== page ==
Cancer pain is complex, prevalent and has serious consequences for patients, family caregivers and healthcare systems. Inadequately managed cancer pain can be particularly problematic for patients coping with advanced, metastatic disease. Most symptom management occurs in the home setting, and family caregivers often play a key role in helping to manage cancer pain, but often find this task daunting and stressful. Complicating cancer pain management is the reality that opioids, a main-stay class of medications used to control serious cancer pain, are subject to increased scrutiny given well-publicized concerns about the national `opioid epidemic.' Now more than ever, it is imperative we understand how patients and family caregivers attempt to manage cancer pain at home so we can offer them personalized support to effectively and safely alleviate pain. Mobile and wireless technology (`smart health') can help support symptom management in the home setting, but must be carefully designed to account for the realities of patients and family caregivers coping with advanced disease. We hypothesize that individuals, and patient-family caregiver dyads, will display a unique `digital fingerprint' (or phenotype) of the advanced cancer pain experience ? that if better understood can be utilized to inform and deliver personalized, timely interventions. The purpose of this study, which builds upon preliminary pilot work, is to deploy an unobtrusive smart health system, the Behavioral and Environmental Sensing and Intervention for Cancer (BESI-C), to monitor and describe ? and ultimately to predict and help manage ? the experience of advanced cancer pain in the home setting. BESI-C is comprised of wearable (smart watch) and environmental sensors that collect physiological, behavioral, and contextual data at the individual, dyad and home level that can be integrated to provide a comprehensive picture of a health related phenomenon. A unique feature of the BESI-C system is the ability of patients and caregivers to record and characterize cancer pain events from their own perspective using a custom application on their respective smart watch. Specifically, this observational research will analyze data collected via BESI-C from patient-family caregiver dyads recruited from an outpatient oncology palliative care clinic and a home hospice program, to develop comprehensive `digital phenotypes' of advanced cancer pain in the home setting. These digital phenotypes will characterize the frequency, intensity and impact on quality of life of pain events; monitor the use of pharmacological and non-pharmacological strategies and self-reported effectiveness; correlate environmental, contextual, behavioral and physiological sensor data with reported pain events; and evaluate concordance of patient and caregiver data. This research will also explore preferences for communicating collected data with patients, family caregivers and healthcare providers by creating and sharing data visualizations. Additionally, we will explore which sensing data are most predictive of breakthrough pain events to build parsimonious pain prediction algorithms.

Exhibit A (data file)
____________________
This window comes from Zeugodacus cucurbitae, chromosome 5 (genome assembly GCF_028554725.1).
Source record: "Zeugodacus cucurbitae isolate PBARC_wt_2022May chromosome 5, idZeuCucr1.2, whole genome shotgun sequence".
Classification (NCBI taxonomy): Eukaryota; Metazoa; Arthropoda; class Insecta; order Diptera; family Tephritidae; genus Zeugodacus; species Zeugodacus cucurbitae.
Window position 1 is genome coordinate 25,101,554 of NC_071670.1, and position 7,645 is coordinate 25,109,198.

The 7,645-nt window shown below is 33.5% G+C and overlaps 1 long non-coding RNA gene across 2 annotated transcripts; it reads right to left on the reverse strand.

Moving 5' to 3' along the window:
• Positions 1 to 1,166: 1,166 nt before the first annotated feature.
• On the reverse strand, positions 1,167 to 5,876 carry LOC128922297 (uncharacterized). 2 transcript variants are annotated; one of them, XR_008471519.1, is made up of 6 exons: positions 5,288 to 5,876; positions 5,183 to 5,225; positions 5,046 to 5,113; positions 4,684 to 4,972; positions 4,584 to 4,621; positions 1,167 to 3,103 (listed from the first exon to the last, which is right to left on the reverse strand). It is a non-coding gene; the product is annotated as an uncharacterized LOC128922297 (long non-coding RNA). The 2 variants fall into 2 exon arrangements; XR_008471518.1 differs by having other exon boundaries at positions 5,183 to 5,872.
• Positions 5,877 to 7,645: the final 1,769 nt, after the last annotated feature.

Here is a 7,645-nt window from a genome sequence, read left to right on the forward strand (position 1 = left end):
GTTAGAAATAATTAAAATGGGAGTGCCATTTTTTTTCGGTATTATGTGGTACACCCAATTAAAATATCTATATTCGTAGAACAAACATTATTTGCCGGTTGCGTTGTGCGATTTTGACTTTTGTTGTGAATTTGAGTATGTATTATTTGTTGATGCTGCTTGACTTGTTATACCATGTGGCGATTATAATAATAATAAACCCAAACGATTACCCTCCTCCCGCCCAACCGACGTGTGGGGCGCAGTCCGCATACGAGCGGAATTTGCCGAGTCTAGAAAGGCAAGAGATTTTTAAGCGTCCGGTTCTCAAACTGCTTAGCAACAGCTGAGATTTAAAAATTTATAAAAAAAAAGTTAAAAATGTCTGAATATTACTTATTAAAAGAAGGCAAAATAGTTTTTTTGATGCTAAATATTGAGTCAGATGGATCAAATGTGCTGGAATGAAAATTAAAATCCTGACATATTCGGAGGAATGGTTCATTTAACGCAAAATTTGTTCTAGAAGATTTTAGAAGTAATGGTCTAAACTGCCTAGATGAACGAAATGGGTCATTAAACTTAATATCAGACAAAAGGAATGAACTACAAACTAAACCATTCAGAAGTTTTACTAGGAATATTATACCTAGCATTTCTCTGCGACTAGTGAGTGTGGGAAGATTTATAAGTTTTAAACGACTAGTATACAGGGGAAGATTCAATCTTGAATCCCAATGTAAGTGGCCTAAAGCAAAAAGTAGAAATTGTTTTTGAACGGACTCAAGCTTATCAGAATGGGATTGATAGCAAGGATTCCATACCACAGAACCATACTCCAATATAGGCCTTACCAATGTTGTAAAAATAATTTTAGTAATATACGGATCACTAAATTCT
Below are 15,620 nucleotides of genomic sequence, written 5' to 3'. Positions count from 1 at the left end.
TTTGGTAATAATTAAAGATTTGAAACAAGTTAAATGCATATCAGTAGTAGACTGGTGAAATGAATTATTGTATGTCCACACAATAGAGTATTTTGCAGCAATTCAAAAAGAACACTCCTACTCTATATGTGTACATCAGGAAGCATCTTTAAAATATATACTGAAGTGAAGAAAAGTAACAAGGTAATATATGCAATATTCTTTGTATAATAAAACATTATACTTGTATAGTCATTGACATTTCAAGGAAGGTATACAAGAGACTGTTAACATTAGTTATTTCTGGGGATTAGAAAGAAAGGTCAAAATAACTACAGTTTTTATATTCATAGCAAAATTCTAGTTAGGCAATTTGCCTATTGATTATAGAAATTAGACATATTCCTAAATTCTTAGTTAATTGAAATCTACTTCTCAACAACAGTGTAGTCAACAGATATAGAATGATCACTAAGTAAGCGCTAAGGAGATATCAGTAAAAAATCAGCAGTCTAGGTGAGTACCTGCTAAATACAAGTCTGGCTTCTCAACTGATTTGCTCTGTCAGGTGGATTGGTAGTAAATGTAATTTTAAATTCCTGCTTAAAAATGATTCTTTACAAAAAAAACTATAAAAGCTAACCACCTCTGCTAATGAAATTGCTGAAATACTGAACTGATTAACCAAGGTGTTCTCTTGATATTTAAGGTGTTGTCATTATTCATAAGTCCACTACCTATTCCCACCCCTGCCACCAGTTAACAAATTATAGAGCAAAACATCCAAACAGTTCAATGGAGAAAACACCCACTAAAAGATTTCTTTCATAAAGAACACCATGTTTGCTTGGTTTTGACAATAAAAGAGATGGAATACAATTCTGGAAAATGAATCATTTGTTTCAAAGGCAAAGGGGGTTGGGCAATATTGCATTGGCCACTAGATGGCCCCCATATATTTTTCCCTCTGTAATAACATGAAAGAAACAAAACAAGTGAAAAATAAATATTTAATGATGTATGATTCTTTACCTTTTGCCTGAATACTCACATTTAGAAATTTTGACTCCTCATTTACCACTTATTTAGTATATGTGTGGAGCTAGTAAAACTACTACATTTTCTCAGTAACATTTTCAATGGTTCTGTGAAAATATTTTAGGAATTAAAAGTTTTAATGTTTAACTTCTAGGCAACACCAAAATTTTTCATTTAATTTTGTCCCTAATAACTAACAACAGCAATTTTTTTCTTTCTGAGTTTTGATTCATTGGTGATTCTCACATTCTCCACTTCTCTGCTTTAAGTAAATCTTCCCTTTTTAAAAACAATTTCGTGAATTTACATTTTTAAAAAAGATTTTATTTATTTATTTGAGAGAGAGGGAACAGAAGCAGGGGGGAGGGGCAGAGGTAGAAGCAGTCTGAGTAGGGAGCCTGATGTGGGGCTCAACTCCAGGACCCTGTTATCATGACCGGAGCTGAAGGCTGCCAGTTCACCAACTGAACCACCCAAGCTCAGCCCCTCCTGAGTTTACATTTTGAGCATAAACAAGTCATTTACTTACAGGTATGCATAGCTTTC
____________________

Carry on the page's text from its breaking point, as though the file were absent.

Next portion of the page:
Uncontrolled cancer pain remains a critical health issue, especially for patients and family caregivers coping with advanced, late-stage disease. Leveraging innovative mobile and wireless technology (`smart health') can help improve symptom care in the home setting, empower patients and family caregivers in the safe and effective management of cancer pain, and support the work and care management decisions of healthcare providers.